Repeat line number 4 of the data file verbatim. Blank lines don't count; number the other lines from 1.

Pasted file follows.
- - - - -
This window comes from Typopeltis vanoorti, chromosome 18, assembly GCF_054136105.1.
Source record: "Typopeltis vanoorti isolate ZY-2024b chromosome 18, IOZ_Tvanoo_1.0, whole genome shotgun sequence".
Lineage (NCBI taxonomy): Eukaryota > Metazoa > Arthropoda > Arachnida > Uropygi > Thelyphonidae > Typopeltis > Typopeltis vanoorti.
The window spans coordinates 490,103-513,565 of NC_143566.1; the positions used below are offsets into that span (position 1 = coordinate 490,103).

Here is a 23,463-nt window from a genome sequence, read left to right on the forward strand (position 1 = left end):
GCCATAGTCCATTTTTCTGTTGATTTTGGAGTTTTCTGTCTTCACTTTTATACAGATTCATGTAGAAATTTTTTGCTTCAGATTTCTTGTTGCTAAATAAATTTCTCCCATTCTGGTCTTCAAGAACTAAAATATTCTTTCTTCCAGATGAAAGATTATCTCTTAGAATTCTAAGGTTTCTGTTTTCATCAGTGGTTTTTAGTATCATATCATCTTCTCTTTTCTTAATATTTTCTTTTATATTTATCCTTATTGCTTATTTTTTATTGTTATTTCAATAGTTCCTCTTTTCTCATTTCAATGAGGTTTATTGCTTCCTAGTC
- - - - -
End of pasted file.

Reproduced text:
The window spans coordinates 490,103-513,565 of NC_143566.1; the positions used below are offsets into that span (position 1 = coordinate 490,103).